Cast: Shia LaBeouf, Lucas Hedges, Noah Jupe, FKA Twigs
Director: Alma Har’el
There’s something naturally cathartic about Honey Boy. To give some background on this film, Honey Boy was written by LaBeouf while he was in rehab and serves as a reflection of his life and the abuse he suffered along the way. In a sense it’s almost the perfect anti-studio movie since this was written exclusively for personal relief and not necessarily for profit. Regardless of how the movie is received or performs, I’m pleased that this experience brought LaBeouf any sort of semblance of healing as that’s for more important than movies. This level of personal detail can’t be faked and as a result, Honey Boy is one of the rawest and most emotionally moving films of the year.
The film is broken up into multiple portions of the life of Otis Lort (Hedges), an actor who has a drinking problem and a hankering to consistently make poor decisions. While he’s in rehab, Otis reflects on his time as a child actor (Jupe) and the abuse and pressure that has been placed on him by his father James (LaBeouf). I applaud LaBeouf for not only being able to deal with his trauma in a healthy way, but face it head on by playing the man who has caused him so much pain in his life. Anyone who has dealt with this level of stress knows it replays in your mind for the rest of your life, so I can imagine that’s what LaBeouf used as inspiration for his character. I know LaBeouf has become a bit of a joke when he was doing some of his more ridiculous public outbursts, but I’ve always believed he was an incredibly talented auteur and I hope this process will allow him to continue to heal and work at the craft that he does best. On the other side of things, Hedges and Jupe continuously show us how they are two of the best young actors in the industry today. Hedges is slowly but surely getting the hardware to back up his performances, but I think it’s only a matter of time before Jupe joins them at the top. This is probably the meatiest role that Jupe has ever done and he’s shown that he can absolutely handle the pressure. When he gets a little older I think he could end up starring in the next great coming-of-age movie and he’ll only start to soar from there. Placing a younger actor like Jupe in this role had to have been done with a significant level of care and empathy and I suspect that LaBeouf will remain in Jupe’s life as a mentor and a figure to help navigate this difficult career. I think all three of these actors are on the verge of very different yet very special things and only time will tell if any of them live up to the hype. Whether this is Jupe moving more into the mainstream, Hedges getting nominated and eventually winning an Academy Award, or LaBeouf moving more behind the scenes, Honey Boy realistically could be the springboard for any of them given just how intense, emotional, and honest this movie is.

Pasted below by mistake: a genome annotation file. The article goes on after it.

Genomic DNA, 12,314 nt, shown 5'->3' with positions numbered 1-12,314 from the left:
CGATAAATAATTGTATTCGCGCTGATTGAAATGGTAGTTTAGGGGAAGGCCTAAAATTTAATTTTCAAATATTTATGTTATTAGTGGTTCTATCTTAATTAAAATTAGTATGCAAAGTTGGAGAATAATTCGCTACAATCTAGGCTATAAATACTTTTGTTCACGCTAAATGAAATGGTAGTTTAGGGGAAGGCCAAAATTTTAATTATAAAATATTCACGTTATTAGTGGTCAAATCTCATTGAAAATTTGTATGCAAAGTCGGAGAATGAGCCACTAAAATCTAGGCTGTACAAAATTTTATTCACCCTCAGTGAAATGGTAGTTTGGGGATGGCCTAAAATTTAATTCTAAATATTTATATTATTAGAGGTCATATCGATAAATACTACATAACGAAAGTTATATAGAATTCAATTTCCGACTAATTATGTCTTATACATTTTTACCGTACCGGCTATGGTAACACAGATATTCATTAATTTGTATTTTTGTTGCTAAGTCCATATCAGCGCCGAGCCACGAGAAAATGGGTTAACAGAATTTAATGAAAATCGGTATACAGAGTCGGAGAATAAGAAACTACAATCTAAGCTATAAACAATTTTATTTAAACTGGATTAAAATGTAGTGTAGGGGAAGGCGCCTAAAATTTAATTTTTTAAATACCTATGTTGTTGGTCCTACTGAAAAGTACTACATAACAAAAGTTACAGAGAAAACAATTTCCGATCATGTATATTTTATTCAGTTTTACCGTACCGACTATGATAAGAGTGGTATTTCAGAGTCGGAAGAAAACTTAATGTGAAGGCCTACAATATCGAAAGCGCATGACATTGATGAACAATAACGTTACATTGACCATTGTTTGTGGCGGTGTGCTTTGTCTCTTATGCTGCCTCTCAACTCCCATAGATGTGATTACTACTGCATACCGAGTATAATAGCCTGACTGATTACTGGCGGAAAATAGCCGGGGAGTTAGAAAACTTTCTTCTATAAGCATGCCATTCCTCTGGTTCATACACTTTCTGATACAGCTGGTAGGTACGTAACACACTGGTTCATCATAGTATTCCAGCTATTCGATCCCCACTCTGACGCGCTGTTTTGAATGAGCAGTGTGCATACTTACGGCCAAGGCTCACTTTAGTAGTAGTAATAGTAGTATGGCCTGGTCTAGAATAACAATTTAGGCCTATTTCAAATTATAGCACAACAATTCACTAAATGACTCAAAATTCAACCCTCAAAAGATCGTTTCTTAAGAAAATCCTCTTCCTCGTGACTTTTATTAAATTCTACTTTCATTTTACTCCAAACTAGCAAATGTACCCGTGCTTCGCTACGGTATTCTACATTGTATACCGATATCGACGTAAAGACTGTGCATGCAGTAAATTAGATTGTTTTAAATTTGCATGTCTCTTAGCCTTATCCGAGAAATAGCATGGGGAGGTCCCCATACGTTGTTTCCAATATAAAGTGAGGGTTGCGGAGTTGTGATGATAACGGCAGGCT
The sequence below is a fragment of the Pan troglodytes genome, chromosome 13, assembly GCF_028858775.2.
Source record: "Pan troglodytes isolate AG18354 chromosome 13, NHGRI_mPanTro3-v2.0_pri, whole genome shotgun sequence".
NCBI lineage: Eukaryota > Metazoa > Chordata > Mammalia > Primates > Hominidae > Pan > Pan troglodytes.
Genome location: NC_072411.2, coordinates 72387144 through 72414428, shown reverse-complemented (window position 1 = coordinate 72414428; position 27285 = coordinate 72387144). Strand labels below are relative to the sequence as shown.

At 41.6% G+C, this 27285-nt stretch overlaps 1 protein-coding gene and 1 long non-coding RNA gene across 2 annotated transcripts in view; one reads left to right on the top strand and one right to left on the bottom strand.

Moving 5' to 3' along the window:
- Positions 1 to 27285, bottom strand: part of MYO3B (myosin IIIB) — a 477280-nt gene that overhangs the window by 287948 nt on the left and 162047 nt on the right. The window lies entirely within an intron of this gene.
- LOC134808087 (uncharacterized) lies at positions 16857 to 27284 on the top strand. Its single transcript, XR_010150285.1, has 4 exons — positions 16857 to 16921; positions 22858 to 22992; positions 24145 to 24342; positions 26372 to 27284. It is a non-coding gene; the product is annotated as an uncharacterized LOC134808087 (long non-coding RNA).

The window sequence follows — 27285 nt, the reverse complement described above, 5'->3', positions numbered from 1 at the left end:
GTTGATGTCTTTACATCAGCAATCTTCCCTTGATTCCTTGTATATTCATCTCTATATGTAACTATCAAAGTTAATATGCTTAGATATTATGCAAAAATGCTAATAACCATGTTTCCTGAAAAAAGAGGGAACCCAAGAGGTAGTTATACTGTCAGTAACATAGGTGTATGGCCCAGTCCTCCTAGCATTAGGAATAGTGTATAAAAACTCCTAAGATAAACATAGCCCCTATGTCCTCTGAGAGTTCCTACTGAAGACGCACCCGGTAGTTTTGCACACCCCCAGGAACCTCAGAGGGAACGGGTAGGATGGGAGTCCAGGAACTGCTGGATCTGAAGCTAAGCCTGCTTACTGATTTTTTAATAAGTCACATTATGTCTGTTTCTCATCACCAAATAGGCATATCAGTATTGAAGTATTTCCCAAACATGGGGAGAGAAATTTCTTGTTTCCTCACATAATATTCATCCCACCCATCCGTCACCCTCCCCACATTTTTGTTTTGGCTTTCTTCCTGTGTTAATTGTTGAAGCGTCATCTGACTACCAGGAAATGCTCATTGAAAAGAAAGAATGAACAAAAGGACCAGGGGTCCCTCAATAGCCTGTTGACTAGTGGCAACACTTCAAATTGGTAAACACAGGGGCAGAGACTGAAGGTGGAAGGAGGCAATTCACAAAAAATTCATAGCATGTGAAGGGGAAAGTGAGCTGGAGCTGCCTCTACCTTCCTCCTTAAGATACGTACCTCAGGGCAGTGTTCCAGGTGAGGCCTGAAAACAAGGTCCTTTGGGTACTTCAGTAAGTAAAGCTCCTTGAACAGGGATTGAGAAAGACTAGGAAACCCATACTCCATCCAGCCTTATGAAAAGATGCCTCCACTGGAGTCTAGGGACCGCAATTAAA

Overall, Honey Boy is 33 years of terror condensed to 93 minutes and shows us that our past impacts us far more than we often let on. By getting the help that he needed, LaBeouf can curb the cycle of pain from continuing and making sure no one else is impacted by something that wasn’t his fault. Some people may view this whole project as self-indulgent and selfish, but this is far too personal to ever be one-dimensional or shallow and shows us how much talent Har’el can get out of her actors.
Overall Score: 8/10